The Qoirvva microprocessor sits in an ECU developed and manufactured by McLaren Electronic Systems (MES). These ECUs are identical in all F1 cars, as required by the specifications of motor sports organisation FIA which organizes, among other events, the F1 races.
Compared to the engine control units in "normal" cars, the F1 ECU is rather complex - it follows the approach of a central computer as opposed to serial vehicles where 20 and more distributed units control umpteen functions. The F1 ECU does not content itself with controlling air / gasoline mixture, ignition timing and valve control, but it also assumes a vast number of additional tasks including gearbox control, chassis control, and telemetry.
Figure 1: The Formula One ECU produced by McLaren Electronics Systems
Also the software is basically identical for all cars - the FIA wants to prevent that F1 races become purely a battle of the algorithms. For instance, implementation of traction controls is prohibited. However, the teams are allowed to customize their ECU software in terms of engine mapping, gearbox control and telemetry. A piece of software installed in the ECU prevents illegal modifications. The operating system is a unique design with no virtualization layer, but with a multitasking control scheme that combines an event-triggered and time-triggered approach.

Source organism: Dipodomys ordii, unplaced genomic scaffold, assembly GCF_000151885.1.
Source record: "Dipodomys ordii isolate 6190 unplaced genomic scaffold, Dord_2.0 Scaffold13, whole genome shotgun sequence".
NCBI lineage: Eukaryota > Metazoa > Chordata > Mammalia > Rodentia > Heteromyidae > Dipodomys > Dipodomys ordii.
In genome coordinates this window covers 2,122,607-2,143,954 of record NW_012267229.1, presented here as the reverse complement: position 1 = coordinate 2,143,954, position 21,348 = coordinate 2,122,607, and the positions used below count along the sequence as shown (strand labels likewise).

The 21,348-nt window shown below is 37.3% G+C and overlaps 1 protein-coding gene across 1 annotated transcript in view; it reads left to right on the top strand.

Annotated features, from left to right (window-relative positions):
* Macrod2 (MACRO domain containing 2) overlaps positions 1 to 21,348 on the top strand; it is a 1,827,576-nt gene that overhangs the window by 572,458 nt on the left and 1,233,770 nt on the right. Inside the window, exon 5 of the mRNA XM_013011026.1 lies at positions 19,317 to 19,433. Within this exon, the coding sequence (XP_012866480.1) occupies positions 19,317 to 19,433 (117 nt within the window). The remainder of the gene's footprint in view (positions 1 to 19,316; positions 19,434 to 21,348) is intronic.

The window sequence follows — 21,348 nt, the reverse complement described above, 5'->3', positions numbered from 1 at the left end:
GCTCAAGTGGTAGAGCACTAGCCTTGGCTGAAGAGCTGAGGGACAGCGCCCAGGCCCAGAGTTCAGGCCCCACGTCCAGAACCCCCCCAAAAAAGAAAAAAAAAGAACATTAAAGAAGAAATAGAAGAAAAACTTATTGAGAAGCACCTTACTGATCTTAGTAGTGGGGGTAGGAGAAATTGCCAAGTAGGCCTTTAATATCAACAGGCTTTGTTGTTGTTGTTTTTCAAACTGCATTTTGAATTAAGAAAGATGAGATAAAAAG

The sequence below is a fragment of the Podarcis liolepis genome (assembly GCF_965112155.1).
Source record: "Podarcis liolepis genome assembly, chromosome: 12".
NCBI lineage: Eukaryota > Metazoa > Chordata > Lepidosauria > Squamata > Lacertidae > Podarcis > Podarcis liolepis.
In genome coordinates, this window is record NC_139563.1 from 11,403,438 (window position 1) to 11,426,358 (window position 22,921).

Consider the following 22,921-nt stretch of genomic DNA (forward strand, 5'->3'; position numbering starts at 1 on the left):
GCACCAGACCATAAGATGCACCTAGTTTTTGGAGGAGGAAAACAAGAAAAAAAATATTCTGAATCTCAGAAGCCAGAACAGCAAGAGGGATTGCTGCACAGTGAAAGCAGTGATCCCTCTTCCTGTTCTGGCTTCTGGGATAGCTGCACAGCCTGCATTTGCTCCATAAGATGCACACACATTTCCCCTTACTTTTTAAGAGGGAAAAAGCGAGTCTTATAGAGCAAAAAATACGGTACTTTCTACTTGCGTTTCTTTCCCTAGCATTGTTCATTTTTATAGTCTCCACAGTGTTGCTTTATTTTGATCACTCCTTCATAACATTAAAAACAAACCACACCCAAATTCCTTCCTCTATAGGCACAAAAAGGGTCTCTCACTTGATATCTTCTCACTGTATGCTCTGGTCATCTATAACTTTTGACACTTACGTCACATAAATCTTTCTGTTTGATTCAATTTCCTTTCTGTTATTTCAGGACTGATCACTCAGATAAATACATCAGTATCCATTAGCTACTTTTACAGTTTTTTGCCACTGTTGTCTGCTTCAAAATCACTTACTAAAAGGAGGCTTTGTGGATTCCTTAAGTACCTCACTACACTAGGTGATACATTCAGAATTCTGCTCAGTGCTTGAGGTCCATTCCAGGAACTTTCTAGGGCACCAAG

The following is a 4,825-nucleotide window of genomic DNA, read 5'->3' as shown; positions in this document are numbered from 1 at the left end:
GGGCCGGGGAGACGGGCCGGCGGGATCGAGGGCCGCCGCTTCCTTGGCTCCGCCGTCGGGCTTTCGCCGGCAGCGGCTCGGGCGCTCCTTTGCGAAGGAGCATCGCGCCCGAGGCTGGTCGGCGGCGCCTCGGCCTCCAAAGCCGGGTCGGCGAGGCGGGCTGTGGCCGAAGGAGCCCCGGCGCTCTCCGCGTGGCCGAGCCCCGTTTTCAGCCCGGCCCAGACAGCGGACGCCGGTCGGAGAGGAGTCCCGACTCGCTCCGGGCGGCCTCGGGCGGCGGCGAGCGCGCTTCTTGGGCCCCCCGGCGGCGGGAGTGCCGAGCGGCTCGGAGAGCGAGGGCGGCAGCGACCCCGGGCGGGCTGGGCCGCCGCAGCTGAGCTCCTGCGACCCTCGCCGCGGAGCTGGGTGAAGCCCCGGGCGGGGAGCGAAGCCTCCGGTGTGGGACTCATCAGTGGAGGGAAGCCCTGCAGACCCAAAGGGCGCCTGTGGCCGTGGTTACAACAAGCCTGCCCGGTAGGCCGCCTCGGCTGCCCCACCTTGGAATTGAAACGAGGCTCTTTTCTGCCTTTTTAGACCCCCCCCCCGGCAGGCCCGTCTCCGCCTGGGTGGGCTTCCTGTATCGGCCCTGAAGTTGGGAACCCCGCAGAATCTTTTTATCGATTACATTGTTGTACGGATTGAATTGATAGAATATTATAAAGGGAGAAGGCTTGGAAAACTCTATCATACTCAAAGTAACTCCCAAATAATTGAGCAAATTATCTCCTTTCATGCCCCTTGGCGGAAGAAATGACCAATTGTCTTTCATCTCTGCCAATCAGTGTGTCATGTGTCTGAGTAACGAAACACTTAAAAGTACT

Figure 2: The ECU for NASCAR race vehicles. It is smaller and less complex than the F1 ECU.
Also in the North American NASCAR races, identical ECU units are used by all teams. And in the NASCAR ECU, the microprocessor is a Qorivva again. However, the NASCAR ECU is somewhat simpler than its F1 counterpart - the NASCAR box is dedicated only to motor control functions.